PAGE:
Published on May 18th, 2015 | by The Beige Baron0
Album Review: “Copper Sunset” by Ozaki Shuhei
Streaming services such as Spotify have yet to enter the market. While people aren’t adverse to renting CDs for a couple of bucks from Tsutaya — a book, movie, and music retail and rental chain — and ripping what they want onto a computer, a protected market have allowed CDs to retain primacy.
This has meant that Japanese bands without international distribution (i.e., most of them) have remained locked within the country’s borders. Motivated international fans might go to the trouble of ordering a record via a Japanese music store or label, but the diverse and thriving ecosystem of local music remains largely unexplored, and that’s a shame, because that’s where the very best must exists.
Fat and warm like a slow-moving river, these three ragas showcase Ozaki’s ability to create and hold an atmosphere
Recently, though, more and more independent musicians and bands are seeing the value of services such as Bandcamp, which allow them to sell their music to anyone, anywhere, at any time of the day or night by download or physical formats.
One I’m extremely grateful has chosen bandcamp to release music on is Kobe-based classical Indian musician Shuhei Ozaki.
Ozaki is a full-time, classically trained sitarist who supports himself gigging at cafes, art galleries, even private residences, playing to small groups of people interested in Indian music and culture. Despite being one of the most highly skilled (and certainly most unique) players in the country, Ozaki’s audience has been limited to this exclusive group.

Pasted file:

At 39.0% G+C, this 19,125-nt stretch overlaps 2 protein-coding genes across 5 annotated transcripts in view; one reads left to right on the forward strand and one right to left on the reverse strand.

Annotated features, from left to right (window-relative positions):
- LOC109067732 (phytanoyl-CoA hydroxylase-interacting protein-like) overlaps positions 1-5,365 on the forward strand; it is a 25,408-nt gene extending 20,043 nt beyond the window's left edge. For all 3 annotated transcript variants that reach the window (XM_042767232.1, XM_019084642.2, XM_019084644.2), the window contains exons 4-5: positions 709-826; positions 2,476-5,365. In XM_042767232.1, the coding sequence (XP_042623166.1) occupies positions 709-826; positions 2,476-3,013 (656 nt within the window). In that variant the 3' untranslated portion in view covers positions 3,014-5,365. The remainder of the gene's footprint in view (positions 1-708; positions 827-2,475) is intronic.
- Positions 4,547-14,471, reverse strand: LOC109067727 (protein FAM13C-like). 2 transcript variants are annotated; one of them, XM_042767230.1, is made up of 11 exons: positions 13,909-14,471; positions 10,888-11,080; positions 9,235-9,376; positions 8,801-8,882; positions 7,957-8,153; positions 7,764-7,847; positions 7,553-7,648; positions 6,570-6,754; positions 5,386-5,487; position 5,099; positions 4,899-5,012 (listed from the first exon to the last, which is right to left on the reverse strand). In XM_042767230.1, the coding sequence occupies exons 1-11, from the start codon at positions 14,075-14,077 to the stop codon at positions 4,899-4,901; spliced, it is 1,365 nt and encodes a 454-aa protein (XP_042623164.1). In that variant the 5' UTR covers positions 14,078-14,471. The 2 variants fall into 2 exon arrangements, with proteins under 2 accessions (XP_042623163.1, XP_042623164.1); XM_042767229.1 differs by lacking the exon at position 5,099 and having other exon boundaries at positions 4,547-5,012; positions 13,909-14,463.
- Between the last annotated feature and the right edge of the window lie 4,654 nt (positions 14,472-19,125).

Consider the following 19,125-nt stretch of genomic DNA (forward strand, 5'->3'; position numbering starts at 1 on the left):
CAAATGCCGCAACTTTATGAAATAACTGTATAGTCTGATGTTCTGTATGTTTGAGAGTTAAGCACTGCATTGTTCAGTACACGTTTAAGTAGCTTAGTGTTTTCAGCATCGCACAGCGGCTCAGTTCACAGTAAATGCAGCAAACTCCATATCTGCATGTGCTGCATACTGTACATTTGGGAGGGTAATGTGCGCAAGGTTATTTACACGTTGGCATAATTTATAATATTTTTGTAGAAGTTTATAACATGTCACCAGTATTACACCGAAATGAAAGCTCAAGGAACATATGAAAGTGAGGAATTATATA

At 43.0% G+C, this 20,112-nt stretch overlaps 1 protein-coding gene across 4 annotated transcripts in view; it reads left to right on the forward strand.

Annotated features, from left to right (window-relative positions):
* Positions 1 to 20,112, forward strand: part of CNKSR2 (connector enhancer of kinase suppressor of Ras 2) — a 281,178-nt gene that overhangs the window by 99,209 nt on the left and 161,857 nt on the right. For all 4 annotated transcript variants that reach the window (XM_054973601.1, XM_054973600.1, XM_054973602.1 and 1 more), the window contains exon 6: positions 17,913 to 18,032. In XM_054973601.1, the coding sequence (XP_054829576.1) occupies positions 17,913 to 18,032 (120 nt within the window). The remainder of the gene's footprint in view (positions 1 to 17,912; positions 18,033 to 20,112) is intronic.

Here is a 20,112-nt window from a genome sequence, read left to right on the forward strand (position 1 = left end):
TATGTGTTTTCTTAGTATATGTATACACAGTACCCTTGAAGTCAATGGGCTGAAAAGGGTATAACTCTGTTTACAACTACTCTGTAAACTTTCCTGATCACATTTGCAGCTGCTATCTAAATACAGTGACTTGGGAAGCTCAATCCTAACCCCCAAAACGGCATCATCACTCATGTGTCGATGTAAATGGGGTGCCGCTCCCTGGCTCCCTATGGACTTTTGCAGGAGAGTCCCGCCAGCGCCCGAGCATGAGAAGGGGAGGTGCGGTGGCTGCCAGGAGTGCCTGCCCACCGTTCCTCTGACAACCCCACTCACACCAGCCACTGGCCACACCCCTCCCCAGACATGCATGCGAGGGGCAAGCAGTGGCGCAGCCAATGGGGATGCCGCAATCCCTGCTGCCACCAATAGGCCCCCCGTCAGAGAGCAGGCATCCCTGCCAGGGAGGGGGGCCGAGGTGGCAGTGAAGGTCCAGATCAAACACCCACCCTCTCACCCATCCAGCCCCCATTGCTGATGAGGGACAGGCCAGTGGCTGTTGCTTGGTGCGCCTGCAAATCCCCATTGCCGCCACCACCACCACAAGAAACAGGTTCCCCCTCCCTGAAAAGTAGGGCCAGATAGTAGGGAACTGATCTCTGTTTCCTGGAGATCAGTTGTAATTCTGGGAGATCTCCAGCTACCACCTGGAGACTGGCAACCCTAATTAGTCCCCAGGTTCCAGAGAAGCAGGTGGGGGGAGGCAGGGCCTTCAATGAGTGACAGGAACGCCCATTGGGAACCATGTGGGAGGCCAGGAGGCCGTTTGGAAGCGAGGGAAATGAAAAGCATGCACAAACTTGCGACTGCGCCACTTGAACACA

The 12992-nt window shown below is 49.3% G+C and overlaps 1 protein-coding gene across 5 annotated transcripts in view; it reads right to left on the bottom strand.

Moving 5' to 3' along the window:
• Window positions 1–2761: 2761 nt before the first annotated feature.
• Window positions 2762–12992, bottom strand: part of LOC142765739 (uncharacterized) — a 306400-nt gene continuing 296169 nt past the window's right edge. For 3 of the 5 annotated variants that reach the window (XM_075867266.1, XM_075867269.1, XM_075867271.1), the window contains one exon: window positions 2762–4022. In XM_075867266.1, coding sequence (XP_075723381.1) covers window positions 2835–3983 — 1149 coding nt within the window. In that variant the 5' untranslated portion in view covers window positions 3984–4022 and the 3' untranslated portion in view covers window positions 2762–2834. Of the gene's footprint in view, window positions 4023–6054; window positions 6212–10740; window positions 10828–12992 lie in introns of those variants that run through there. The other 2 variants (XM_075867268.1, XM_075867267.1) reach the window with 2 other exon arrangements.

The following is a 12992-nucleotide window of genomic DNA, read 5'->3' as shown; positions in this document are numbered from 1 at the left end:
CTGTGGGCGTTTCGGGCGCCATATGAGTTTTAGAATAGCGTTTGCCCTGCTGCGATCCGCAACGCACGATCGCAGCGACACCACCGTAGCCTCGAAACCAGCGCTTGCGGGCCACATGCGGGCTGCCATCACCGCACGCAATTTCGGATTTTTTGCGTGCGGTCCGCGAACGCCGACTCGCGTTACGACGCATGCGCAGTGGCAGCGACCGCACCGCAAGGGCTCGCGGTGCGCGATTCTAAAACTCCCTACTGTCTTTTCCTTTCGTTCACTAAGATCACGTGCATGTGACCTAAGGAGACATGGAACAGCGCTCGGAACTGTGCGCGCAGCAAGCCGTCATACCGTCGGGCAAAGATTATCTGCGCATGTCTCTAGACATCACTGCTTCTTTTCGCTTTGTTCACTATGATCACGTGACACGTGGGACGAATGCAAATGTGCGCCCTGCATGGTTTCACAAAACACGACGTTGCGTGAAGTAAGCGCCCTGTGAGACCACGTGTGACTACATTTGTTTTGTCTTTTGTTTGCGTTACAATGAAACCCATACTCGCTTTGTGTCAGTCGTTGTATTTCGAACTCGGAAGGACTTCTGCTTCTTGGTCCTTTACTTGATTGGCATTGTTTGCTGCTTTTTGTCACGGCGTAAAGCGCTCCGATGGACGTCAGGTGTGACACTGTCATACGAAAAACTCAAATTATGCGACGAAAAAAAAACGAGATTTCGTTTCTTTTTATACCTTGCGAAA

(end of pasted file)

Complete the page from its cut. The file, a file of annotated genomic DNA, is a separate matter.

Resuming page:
Recent overseas attention from some high-profile musicians in Europe and the USA — and enthusiastic reception to some pretty low-quality YouTube videos shared on Twitter — has helped spur the release of this new three-track album entitled Copper Sunset.
Fat and warm like a slow-moving river under a setting sun, these three ragas showcase Ozaki’s ability to create and hold an atmosphere, evoking the soul of India with unique style.
Beautiful melodies swoop and soar over the drone of sitar and tamboura, deft tabla beats driving each piece forward into the golden light, picking up pace and climaxing in blisteringly fast finger-work.
Ozaki’s most impressive talent, though, isn’t fast fingering: he is a deeply impressionistic and passionate player that can pull surprising stabs of emotion from the listener in a single enunciated note. The music feels like a conversation as well as a meditation—a weird combination of feeling relaxed and stimulated at the same moment.
The recent renaissance of psychedelic rock has introduced a lot of listeners to elements of ethnic music and instrumentation, and the internet has allowed them to explore it as deeply as they want with relative ease. It’s great to see Ozaki’s Indian music by way of Japan is now part of the mix.
Copper Sunset is available for download in your choice of format on Bandcamp for a very affordable sum—just 600 yen or US$5. Head over and grab your copy now.